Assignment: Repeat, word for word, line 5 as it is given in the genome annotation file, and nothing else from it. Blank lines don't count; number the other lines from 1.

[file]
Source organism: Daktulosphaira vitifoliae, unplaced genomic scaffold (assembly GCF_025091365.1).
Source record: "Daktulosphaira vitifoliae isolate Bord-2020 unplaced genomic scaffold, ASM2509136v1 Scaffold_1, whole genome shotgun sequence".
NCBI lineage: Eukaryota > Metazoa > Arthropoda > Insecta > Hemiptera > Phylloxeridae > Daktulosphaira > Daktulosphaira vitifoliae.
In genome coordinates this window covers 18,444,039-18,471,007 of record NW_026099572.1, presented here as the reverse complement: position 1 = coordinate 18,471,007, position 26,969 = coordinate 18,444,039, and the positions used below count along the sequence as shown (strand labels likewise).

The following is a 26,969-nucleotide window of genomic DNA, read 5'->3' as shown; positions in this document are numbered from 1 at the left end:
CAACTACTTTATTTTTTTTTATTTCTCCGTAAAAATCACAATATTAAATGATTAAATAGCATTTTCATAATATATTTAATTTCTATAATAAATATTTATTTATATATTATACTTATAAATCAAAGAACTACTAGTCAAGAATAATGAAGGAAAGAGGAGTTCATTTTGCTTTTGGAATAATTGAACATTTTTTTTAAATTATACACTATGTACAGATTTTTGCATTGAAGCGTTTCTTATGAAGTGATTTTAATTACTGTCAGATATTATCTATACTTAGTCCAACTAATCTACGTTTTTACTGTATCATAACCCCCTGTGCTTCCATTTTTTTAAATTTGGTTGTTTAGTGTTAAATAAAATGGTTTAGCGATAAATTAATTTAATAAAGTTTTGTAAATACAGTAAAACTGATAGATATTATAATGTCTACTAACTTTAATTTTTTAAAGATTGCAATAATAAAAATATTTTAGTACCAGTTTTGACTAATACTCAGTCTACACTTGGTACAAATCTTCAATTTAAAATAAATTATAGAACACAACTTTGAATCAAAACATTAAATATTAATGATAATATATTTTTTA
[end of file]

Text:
The following is a 26,969-nucleotide window of genomic DNA, read 5'->3' as shown; positions in this document are numbered from 1 at the left end: